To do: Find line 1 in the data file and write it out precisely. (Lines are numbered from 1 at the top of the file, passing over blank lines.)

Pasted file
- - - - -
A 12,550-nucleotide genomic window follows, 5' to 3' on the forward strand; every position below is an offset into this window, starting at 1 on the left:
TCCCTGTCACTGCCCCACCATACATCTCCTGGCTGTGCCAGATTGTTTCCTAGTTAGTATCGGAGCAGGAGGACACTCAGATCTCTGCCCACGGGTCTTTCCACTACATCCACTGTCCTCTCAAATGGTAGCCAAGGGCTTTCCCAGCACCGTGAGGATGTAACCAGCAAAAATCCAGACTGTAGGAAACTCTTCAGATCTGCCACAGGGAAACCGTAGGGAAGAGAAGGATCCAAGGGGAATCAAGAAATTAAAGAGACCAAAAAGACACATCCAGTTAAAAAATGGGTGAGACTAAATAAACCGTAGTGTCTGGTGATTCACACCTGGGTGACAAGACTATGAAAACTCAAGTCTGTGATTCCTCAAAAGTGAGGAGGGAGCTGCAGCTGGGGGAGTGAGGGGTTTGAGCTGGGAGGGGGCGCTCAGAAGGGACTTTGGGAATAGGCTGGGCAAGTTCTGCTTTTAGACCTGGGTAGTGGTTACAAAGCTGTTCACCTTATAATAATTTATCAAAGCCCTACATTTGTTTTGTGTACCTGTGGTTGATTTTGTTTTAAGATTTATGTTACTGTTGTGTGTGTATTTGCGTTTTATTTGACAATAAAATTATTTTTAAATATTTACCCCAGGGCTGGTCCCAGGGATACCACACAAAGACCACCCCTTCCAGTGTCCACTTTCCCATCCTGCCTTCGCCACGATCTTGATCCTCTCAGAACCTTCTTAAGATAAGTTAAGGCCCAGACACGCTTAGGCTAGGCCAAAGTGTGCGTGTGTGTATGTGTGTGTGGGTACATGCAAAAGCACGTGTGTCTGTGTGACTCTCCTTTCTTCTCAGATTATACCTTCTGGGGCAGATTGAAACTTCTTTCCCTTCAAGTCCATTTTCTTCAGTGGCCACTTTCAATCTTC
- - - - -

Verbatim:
A 12,550-nucleotide genomic window follows, 5' to 3' on the forward strand; every position below is an offset into this window, starting at 1 on the left: